If I recall correctly, the mount is actually bent in a slight "Z" which allows the hole in the cross-member to sit a little closer to the motor. Putting it in backwards WOULD create an interference point.

The indication you give us ("protuding past the end") seems about right for the pulley. When fully bolted in place the pulley hub actually serves to "pin" the crank-gear in place and prevent front-back movement of this pressed on gear.

Try a comparison of the old pulley (what remains) and the new.

Joe K

Joe - lots of things to think about. Here's what the situation is per your points:


Fit on crankshaft: old pulley was two-piece, ID of the pulley and the spacer were about 0.007" - 0.011" larger than the OD on the crankshaft, so a pretty sloppy fit. Also very sloppy interface between the pulley and the spacer. New pulley ID is about 0.0015" larger than crankshaft OD, much nicer fit. The new one seems to be well machined as well. Imported undoubtedly, but nicely done.


Engine moving front/back: When I jacked up the engine to remove/install the pulley, I kept one bolt each of the rear mounts in place. The only interference seems to be pulley-front mount, the rear bolts went right back in place well.


Front mount backwards: I thought of that and checked. The tabs on the front mount that bolt to the engine are displaced from the centerline of the bottom bolt by a fair bit. Turning that mount around would move the tabs over an inch to the front, and I don't see how that would come close to working. Every diagram I could come up with shows those tabs aft of the centerline of the bottom bolt (see photo below). I'm happy to have anyone else chime in, I'm finding quite a few "issues" with the assembly 40 years ago so nothing is sacred. If the mount was in backwards that certainly would get rid of the interference, though.


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Old 04-20-2020, 04:54 PM   #9
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Default Re: Crankshaft pulley fitment

I was going to post that the yoke could not be turned around but wanted to check first. Even if you could it would put everything else out alignment. BUT it could be bent.
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Old 04-20-2020, 05:13 PM   #10
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Default Re: Crankshaft pulley fitment

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Originally Posted by JayJay View Post
Joe - lots of things to think about. Here's what the situation is per your points:


Fit on crankshaft: old pulley was two-piece, ID of the pulley and the spacer were about 0.007" - 0.011" larger than the OD on the crankshaft, so a pretty sloppy fit. Also very sloppy interface between the pulley and the spacer. New pulley ID is about 0.0015" larger than crankshaft OD, much nicer fit. The new one seems to be well machined as well. Imported undoubtedly, but nicely done.


Engine moving front/back: When I jacked up the engine to remove/install the pulley, I kept one bolt each of the rear mounts in place. The only interference seems to be pulley-front mount, the rear bolts went right back in place well.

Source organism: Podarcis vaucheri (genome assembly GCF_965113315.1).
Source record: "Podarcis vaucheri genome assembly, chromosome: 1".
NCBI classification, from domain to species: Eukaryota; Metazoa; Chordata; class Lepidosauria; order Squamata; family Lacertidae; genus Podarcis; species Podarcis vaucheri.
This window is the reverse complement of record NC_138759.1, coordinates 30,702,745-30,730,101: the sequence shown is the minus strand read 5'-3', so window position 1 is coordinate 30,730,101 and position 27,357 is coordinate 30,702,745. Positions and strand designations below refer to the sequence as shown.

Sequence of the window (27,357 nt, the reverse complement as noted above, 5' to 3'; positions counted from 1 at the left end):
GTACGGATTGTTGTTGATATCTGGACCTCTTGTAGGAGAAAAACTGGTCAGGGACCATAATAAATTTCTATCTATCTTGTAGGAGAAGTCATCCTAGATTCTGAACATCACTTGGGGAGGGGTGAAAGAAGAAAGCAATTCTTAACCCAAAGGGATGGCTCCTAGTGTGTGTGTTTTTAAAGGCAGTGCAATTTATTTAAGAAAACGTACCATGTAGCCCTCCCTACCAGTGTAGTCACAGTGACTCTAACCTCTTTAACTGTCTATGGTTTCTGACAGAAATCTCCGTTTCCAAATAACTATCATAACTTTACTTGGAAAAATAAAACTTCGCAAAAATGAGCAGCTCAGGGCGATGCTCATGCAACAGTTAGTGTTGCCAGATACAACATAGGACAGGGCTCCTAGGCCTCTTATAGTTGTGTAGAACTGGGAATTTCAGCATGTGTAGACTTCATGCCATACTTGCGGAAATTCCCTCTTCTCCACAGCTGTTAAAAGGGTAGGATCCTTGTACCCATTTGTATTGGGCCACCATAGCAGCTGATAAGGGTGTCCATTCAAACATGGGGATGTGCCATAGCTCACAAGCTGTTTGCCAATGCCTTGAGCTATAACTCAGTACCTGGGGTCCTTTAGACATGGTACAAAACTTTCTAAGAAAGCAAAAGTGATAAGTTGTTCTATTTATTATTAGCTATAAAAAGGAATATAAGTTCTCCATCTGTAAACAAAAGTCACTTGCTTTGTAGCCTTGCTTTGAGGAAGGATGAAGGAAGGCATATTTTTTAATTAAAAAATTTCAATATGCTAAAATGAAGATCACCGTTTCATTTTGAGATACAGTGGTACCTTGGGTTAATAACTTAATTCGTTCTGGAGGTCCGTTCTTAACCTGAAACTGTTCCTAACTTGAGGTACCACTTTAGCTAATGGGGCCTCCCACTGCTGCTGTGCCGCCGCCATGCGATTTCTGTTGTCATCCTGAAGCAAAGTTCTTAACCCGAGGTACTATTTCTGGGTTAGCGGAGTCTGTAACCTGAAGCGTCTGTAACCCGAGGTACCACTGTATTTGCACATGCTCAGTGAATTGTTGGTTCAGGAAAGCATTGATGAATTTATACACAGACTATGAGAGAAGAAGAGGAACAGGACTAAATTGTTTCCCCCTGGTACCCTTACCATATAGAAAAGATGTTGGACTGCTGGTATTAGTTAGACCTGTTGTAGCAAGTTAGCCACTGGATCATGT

Front mount backwards: I thought of that and checked. The tabs on the front mount that bolt to the engine are displaced from the centerline of the bottom bolt by a fair bit. Turning that mount around would move the tabs over an inch to the front, and I don't see how that would come close to working. Every diagram I could come up with shows those tabs aft of the centerline of the bottom bolt (see photo below). I'm happy to have anyone else chime in, I'm finding quite a few "issues" with the assembly 40 years ago so nothing is sacred. If the mount was in backwards that certainly would get rid of the interference, though.


JayJay
Unrelated to your pulley, but in your picture it appears you have a hex head nut where your front spring center bolt is?? Is that sitting in the front crossmember OK? The stock square head bolt sits flush with the crossmember.
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Old 04-20-2020, 05:54 PM   #11
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Default Re: Crankshaft pulley fitment

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Unrelated to your pulley, but in your picture it appears you have a hex head nut where your front spring center bolt is?? Is that sitting in the front crossmember OK? The stock square head bolt sits flush with the crossmember.
Well, I'll be damned. Thanks for the eagle eyes. I took a close look and that is in fact a hex head. But the head is depressed in the center. Either it's a hex bolt head with a depression in the center (which I've not seen) or else it's a length of all-thread with a nut on each end, and the top is not fully threaded to flush with the top of the nut. That's a kind of scary thought. It fits fine where it is, and there's clearance in the bottom of the crank guide casting for the head, but it's clearly not correct. The cross member ears look to be in good shape for the square head bolt so it should not be too difficult to put it right.

One more thing to add to the list - get that replaced with correct. I'll have to think whether I can get some clamps on the leaves sufficient to do that while it's in the frame, or just leave it until I do a frame-off. If I do a frame-off. Sigh. Thanks for noticing that. I'd better check the rear too.

My wife is philosophical - she says I got this to tinker with, and so far I've done gobs of tinkering and not much driving.

I appreciate all the good advice, folks. Stay safe, isolated and masked.


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Old 04-20-2020, 06:01 PM   #12
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Quote:
Originally Posted by Dave in MN View Post
I have seen this happen four times in the last 15 years of working on engines and installing them in cars. My solution was to remove material from the support yoke at the area of interference. So it is not that uncommon.
Good Day!

Thanks, Dave, good to know. Fixing it is straightforward, I think - clamp the mount in the mill and shave it a bit, it will look almost like it was made that way!